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ISLAMABAD: GDP growth in India in Manmohan Singh government during 2004 to 2013 was as high as 7.8 percent but it declined by almost one percent to 6.9 percent per annum during the Modi government in 2014 to 2023.

This was stated by Surjit Sindh Bhalla, an Indian economist who was the Executive Director for India at the IMF while speaking at a PIDE webinar on Thursday through Zoom from India on “Economic Reforms for Redistribution and Growth in India (1991-2023)”.

Bhalla stated that one reform that the Congress government instituted was in 1991 in agriculture and this was a much-needed reform in the public distribution system to prevent corruption that led to a huge impact on growth.

Govt’s ‘overwhelming’ involvement in economy major reason behind stagnant growth: PIDE study

Then in 2021, Montek was again asked by the Punjab government to suggest reform in the agriculture sector and the very same reforms in the agriculture sector were produced by Modi as part of farm laws.

The growth rate in Manmohan government was faster 7.8 per cent during 2004-2013 and growth under Modi BJP government 2014-2023 was 6.9 percent per annum.

He said that India is an amazing story of growth for 30 to 35 years now and an amazing story and model case for reform, how it is done and how it can be done and their continuity.

He said that the unemployment rate amongst educated people has gone up in all the countries and this is the problem of all, however, the unemployment rate amongst college-educated is relatively low in India.

Montek Ahluwalia, an economist, Deputy Chairman of the India Planning Commission and the man who has designed 1991 economic reforms in India, said Dr Nadeem Ul Haq moderator and head of PIDE while inviting Montek to speak. Montek said that one of the papers he wrote for internal discussion during VP Singh government got leaked in the press and when no one confirm took the responsibility, the paper was named as M-Document.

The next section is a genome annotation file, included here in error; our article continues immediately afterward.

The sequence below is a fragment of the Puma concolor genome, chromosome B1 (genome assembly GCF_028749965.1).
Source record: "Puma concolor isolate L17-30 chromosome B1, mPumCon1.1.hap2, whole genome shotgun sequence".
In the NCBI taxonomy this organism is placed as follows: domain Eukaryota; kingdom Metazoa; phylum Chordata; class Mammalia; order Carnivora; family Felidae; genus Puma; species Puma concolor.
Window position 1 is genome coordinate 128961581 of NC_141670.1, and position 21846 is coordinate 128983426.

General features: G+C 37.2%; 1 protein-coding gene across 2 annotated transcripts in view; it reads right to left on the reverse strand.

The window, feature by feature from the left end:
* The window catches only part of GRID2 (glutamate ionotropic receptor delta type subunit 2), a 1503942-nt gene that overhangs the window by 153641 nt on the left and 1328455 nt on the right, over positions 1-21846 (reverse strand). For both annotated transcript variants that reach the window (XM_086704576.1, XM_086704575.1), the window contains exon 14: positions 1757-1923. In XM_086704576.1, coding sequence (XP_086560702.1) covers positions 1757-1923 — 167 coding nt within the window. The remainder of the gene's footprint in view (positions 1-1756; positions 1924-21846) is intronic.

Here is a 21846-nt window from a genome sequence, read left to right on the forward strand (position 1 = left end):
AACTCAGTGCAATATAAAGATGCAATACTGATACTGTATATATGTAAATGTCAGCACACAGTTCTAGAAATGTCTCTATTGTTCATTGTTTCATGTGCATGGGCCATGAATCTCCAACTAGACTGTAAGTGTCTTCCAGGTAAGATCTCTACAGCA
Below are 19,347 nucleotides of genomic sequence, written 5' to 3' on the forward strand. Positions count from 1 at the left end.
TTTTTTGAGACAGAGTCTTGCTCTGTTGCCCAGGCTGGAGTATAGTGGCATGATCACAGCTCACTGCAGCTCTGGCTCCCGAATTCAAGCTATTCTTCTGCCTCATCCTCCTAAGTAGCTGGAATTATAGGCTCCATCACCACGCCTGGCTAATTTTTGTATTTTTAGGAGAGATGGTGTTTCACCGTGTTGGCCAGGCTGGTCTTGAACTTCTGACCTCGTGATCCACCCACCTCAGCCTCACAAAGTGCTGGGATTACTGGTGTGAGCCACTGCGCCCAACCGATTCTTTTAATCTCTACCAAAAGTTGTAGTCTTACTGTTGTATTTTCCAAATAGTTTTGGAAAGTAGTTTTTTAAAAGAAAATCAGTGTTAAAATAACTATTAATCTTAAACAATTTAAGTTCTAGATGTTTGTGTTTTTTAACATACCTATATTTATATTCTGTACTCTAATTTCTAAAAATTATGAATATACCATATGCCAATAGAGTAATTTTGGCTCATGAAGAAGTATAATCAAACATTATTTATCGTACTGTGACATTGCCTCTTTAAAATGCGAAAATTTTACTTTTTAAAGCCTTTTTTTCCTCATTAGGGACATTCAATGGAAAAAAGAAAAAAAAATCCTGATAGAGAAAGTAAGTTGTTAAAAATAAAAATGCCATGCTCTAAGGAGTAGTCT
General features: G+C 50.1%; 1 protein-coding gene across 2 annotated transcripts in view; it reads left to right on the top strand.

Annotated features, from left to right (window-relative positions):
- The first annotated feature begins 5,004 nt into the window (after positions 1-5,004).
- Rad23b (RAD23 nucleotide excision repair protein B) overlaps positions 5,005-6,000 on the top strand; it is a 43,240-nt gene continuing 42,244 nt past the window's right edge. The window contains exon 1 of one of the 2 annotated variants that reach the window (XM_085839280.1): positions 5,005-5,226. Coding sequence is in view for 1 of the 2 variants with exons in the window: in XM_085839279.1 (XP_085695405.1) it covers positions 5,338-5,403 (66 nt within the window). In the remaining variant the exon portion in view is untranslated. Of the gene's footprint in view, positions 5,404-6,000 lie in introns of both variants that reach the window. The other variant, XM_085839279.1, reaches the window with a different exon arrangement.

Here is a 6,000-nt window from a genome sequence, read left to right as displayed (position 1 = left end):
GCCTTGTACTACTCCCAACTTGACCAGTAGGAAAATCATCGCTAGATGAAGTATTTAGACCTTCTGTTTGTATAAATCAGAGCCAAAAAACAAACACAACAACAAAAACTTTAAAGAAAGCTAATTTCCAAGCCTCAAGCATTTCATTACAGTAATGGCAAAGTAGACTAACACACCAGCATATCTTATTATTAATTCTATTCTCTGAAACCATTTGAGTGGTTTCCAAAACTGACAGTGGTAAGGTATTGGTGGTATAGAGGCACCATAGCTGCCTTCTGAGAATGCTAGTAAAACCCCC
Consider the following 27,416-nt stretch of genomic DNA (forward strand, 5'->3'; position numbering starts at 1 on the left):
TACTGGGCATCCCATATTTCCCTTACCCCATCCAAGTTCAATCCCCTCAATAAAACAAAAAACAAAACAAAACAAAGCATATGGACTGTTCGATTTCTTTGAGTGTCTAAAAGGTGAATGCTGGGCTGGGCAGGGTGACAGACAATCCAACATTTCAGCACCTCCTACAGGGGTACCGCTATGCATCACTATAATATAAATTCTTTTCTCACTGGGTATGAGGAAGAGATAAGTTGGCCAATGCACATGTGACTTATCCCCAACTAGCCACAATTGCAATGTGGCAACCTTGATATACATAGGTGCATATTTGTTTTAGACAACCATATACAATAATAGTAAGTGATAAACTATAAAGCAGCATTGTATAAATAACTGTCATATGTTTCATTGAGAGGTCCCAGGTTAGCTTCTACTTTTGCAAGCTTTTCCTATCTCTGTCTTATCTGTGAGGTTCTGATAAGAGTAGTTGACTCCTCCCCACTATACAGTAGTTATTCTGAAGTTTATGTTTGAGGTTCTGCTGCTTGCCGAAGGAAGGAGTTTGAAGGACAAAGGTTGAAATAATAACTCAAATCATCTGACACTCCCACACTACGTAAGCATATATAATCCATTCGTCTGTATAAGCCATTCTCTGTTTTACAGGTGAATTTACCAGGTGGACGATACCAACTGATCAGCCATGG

This paper has been instrumental to the economic reforms in India as M-Documents main focus was that the world is changing and those who turned towards globalization are getting benefits.

Montek Ahluwalia further stated that subsequently, VP Singh government in India fell and money stopped coming to India besides the country’s reserves were left only for two weeks’ worth of imports.

At that point there after the election, Narasimha Rao-led Congress government decided to induct Manmohan Singh as finance minister to fix the economic problems. Rao persuaded coalition partners that India needed to move in the direction of big changes in the industrial investment control regime, industrial licensing was removed and people were allowed to invest, and expand industries, foreign investment was allowed freely and the most important thing was the abolishment of import licenses for a vast majority of goods.

Along with that exchange rate was freed as the industry was in favour of getting rid of import licensing. He said that to do so, it was important to free the exchange rate, thus, the exchange rate was freed.